Singapore is set to see a rare face-off between old and new media, after news emerged yesterday that Singapore Press Holdings (SPH) had sued Yahoo!, claiming that the digital media company had reproduced 23 of its articles without permission from November 2010 to October 2011.
Yahoo! has since denied the claims, with managing editor for Southeast Asia Alan Soon saying yesterday that the company intends to “vigorously” defend itself and that its editorial business model is proven.
The case pits the old against the new. In one corner is SPH, one of the most profitable media companies in the world that publishes a 166-year-old newspaper called The Straits Times; in the other, Yahoo is a “grandfather” of dot.coms but still a relatively young company when it comes to media and content.
More importantly, it highlights the increasingly tough competition facing the online content business in Singapore, especially as established media giants like SPH, which just reported S$1.25 billion in revenues, seek to defend their turf against “over-the-top” or online challengers with leaner operations.
In the past year, Yahoo! Southeast Asia has been publishing stories that often cite articles that have first appeared in SPH newspapers, from The Straits Times to Chinese dailies like Lianhe Wanbao.
By reporting what has been published in the dailies, Yahoo! does not have to employ the same amount of journalists as the hundreds in the newspool that SPH does to cover the news in Singapore. Despite being slightly late to the news, Yahoo! keeps costs low by not having as many roving reporters pounding the streets.
Yahoo! still creates original stories, but often, it can avoid one of the most expensive costs of running a news operation and still get lots of eyeballs for its stories on, say, the Singapore general elections or the bodies found at Bedok Reservoir, by reporting on what its writers have read in SPH newspapers.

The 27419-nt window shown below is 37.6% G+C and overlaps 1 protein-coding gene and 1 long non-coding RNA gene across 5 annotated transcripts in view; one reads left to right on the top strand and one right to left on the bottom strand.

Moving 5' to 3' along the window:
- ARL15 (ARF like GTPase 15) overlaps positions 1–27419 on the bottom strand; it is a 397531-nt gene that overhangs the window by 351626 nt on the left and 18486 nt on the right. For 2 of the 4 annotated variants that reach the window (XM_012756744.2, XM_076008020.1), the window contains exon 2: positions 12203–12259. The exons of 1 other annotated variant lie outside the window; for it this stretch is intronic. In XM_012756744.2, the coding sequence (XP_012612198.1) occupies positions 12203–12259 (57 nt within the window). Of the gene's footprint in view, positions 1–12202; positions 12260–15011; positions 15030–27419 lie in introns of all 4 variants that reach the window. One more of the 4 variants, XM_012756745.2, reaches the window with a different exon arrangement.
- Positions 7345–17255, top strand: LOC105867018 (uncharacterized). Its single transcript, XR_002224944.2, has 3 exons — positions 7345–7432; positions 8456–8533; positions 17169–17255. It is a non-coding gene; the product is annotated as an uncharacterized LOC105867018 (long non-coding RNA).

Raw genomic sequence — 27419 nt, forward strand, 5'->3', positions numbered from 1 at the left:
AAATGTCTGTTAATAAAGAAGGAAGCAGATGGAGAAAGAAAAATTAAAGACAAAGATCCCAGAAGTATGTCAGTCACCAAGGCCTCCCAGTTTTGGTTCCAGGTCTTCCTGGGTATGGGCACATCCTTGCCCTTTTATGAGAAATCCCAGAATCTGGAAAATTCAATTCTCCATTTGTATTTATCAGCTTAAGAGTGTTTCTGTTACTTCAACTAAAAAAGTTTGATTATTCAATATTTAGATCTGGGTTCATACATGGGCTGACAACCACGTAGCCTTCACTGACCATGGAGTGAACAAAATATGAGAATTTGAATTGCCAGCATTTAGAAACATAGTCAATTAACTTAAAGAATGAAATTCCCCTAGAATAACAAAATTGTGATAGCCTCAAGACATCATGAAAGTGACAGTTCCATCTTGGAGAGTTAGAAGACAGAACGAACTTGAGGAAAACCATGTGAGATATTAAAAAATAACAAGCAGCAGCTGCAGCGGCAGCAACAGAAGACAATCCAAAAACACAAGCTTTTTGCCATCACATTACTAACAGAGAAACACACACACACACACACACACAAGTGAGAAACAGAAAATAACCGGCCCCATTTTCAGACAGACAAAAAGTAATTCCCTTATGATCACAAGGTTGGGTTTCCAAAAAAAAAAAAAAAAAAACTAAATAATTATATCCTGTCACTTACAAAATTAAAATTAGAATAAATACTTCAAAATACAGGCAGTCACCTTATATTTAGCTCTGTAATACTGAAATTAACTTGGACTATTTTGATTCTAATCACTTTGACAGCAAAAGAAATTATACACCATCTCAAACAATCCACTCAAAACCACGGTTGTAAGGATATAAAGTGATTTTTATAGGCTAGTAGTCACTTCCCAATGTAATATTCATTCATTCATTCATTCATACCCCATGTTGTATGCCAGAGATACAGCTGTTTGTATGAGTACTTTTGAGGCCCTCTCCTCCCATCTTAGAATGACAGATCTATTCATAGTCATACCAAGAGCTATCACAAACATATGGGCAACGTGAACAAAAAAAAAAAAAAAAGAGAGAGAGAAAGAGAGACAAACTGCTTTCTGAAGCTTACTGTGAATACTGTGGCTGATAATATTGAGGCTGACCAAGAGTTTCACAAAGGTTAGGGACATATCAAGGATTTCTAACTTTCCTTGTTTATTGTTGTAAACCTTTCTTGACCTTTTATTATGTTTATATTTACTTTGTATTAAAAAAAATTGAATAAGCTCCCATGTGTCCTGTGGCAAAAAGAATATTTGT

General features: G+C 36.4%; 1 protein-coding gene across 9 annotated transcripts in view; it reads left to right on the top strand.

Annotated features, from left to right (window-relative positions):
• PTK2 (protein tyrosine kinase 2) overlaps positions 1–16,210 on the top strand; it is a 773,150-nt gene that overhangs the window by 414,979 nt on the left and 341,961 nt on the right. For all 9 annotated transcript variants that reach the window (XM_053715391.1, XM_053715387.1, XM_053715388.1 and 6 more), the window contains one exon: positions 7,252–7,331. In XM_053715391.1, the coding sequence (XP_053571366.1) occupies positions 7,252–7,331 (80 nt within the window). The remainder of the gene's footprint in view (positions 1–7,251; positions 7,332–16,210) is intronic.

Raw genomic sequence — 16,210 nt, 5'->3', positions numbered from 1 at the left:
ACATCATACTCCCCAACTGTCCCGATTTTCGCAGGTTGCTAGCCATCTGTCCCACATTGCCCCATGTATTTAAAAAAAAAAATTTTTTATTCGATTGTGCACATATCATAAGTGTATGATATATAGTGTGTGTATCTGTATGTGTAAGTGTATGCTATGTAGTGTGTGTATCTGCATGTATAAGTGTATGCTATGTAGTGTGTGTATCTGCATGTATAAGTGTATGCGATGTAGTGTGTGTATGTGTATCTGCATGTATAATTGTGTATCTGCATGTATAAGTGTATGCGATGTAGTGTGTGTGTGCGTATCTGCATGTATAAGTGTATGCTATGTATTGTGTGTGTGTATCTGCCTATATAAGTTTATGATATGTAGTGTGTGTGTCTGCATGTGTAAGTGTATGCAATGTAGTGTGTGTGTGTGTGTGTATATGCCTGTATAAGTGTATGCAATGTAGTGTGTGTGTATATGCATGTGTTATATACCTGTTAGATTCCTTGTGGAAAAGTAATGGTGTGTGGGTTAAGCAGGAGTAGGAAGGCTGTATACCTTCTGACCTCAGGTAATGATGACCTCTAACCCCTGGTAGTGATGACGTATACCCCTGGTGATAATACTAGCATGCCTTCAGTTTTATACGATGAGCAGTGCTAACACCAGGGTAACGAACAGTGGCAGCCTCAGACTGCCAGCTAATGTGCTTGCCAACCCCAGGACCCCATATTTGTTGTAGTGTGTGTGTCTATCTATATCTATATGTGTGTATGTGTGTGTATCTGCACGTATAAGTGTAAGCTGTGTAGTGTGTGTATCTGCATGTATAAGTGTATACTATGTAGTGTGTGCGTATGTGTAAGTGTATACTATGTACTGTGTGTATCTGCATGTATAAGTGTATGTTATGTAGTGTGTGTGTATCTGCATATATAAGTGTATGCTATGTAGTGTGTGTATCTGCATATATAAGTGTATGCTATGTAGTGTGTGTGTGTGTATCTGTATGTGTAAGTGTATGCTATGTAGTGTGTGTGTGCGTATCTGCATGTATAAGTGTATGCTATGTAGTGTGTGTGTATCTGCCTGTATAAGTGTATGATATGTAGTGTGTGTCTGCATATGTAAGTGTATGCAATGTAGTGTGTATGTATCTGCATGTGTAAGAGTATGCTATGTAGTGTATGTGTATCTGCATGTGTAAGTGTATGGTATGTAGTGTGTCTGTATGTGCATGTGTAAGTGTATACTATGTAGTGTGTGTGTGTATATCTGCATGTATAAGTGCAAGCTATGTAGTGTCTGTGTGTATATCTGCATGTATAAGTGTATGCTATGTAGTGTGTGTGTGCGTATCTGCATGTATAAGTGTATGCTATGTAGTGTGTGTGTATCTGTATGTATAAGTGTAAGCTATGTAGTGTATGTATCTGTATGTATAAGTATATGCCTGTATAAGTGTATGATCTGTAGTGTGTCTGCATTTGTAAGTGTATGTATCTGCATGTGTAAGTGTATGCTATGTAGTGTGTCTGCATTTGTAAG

This means Internet users can read stories on Singapore without having to fork out money for them on the paid version of The Straits Times website, which offers full stories instead of the snippets that appear on SPH’s free site.
This, however, takes away traffic from SPH sites as well as readers from SPH newspapers. By diverting paying readers away, Yahoo! is a direct challenger to the SPH business model.
Readership in SPH newspapers has been falling for the past two years, and even if this is not as bad as what is happening to counterparts in the the United States, the slight decline is set against a fast-increasing population in Singapore that includes the import of skilled, literate migrants to the country in the past 10 years (read SPH’s 2011 annual report here).
As media consultant and former newspaper editor P N Balji put it in a Yahoo! news story, the drop in readership, if not arrested, could impact advertising revenues for SPH.
To be sure, there is nothing illegal about reporting on what is already in the newspapers. Indeed, if you follow the news on most online sites today, you’d see that the reputable ones often do cite their sources, especially when it comes to news articles that originate from other news outlets.
The question now is in the 23 articles that SPH alleges that Yahoo! had “reproduced substantially” without permission. The Singapore publisher is asking the High Court to stop Yahoo! from further reproducing its articles and pay damages for infringement.
While the case is ongoing, it would not be fair to comment on the claims. But when it goes to court, this could be one of the first such cases of old versus new media, and possibly a landmark one for years to come.
Disclosure: The writer is an SPH shareholder and occasionally contributes articles to The Straits Times. Techgoondu is a content partner of Yahoo! Southeast Asia.